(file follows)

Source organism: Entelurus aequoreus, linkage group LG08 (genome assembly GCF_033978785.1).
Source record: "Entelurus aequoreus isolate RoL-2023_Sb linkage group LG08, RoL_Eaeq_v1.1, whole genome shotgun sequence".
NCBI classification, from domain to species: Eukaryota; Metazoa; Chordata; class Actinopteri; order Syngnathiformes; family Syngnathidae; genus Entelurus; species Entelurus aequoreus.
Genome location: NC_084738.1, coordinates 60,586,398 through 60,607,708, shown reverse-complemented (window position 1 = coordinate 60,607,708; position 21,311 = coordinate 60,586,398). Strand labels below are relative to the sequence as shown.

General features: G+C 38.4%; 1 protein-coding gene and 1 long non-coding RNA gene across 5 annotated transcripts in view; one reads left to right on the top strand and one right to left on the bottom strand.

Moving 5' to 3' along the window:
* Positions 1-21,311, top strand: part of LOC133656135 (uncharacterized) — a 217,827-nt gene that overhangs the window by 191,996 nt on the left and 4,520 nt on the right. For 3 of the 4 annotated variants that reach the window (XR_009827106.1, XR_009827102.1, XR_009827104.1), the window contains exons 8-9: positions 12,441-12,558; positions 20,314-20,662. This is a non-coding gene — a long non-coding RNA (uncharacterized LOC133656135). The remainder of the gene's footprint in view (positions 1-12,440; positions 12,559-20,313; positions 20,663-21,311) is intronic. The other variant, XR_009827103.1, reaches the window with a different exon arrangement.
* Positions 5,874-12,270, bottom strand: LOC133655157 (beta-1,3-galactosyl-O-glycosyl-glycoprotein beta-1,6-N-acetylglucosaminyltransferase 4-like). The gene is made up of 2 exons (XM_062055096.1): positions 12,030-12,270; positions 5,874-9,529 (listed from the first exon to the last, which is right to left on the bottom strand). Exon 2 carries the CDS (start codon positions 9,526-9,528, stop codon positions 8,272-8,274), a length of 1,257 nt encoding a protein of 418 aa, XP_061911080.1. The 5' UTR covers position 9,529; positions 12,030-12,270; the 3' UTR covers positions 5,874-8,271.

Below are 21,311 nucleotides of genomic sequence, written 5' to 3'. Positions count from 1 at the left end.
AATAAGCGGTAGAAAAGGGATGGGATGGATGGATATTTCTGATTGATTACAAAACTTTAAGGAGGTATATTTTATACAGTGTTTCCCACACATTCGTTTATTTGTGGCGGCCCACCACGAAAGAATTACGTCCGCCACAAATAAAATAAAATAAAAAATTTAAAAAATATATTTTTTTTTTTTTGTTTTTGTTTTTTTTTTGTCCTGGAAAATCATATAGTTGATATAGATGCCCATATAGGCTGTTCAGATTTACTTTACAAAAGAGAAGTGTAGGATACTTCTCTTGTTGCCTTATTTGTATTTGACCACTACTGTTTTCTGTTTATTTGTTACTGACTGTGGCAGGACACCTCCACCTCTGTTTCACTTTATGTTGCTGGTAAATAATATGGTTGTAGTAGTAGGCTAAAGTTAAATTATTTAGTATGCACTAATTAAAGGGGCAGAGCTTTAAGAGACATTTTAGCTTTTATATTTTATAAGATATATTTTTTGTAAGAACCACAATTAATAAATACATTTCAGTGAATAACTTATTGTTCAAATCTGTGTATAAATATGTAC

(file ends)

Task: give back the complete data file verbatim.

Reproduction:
Source organism: Entelurus aequoreus, linkage group LG08 (genome assembly GCF_033978785.1).
Source record: "Entelurus aequoreus isolate RoL-2023_Sb linkage group LG08, RoL_Eaeq_v1.1, whole genome shotgun sequence".
NCBI classification, from domain to species: Eukaryota; Metazoa; Chordata; class Actinopteri; order Syngnathiformes; family Syngnathidae; genus Entelurus; species Entelurus aequoreus.
Genome location: NC_084738.1, coordinates 60,586,398 through 60,607,708, shown reverse-complemented (window position 1 = coordinate 60,607,708; position 21,311 = coordinate 60,586,398). Strand labels below are relative to the sequence as shown.

General features: G+C 38.4%; 1 protein-coding gene and 1 long non-coding RNA gene across 5 annotated transcripts in view; one reads left to right on the top strand and one right to left on the bottom strand.

Moving 5' to 3' along the window:
* Positions 1-21,311, top strand: part of LOC133656135 (uncharacterized) — a 217,827-nt gene that overhangs the window by 191,996 nt on the left and 4,520 nt on the right. For 3 of the 4 annotated variants that reach the window (XR_009827106.1, XR_009827102.1, XR_009827104.1), the window contains exons 8-9: positions 12,441-12,558; positions 20,314-20,662. This is a non-coding gene — a long non-coding RNA (uncharacterized LOC133656135). The remainder of the gene's footprint in view (positions 1-12,440; positions 12,559-20,313; positions 20,663-21,311) is intronic. The other variant, XR_009827103.1, reaches the window with a different exon arrangement.
* Positions 5,874-12,270, bottom strand: LOC133655157 (beta-1,3-galactosyl-O-glycosyl-glycoprotein beta-1,6-N-acetylglucosaminyltransferase 4-like). The gene is made up of 2 exons (XM_062055096.1): positions 12,030-12,270; positions 5,874-9,529 (listed from the first exon to the last, which is right to left on the bottom strand). Exon 2 carries the CDS (start codon positions 9,526-9,528, stop codon positions 8,272-8,274), a length of 1,257 nt encoding a protein of 418 aa, XP_061911080.1. The 5' UTR covers position 9,529; positions 12,030-12,270; the 3' UTR covers positions 5,874-8,271.

Below are 21,311 nucleotides of genomic sequence, written 5' to 3'. Positions count from 1 at the left end.
AATAAGCGGTAGAAAAGGGATGGGATGGATGGATATTTCTGATTGATTACAAAACTTTAAGGAGGTATATTTTATACAGTGTTTCCCACACATTCGTTTATTTGTGGCGGCCCACCACGAAAGAATTACGTCCGCCACAAATAAAATAAAATAAAAAATTTAAAAAATATATTTTTTTTTTTTTGTTTTTGTTTTTTTTTTGTCCTGGAAAATCATATAGTTGATATAGATGCCCATATAGGCTGTTCAGATTTACTTTACAAAAGAGAAGTGTAGGATACTTCTCTTGTTGCCTTATTTGTATTTGACCACTACTGTTTTCTGTTTATTTGTTACTGACTGTGGCAGGACACCTCCACCTCTGTTTCACTTTATGTTGCTGGTAAATAATATGGTTGTAGTAGTAGGCTAAAGTTAAATTATTTAGTATGCACTAATTAAAGGGGCAGAGCTTTAAGAGACATTTTAGCTTTTATATTTTATAAGATATATTTTTTGTAAGAACCACAATTAATAAATACATTTCAGTGAATAACTTATTGTTCAAATCTGTGTATAAATATGTAC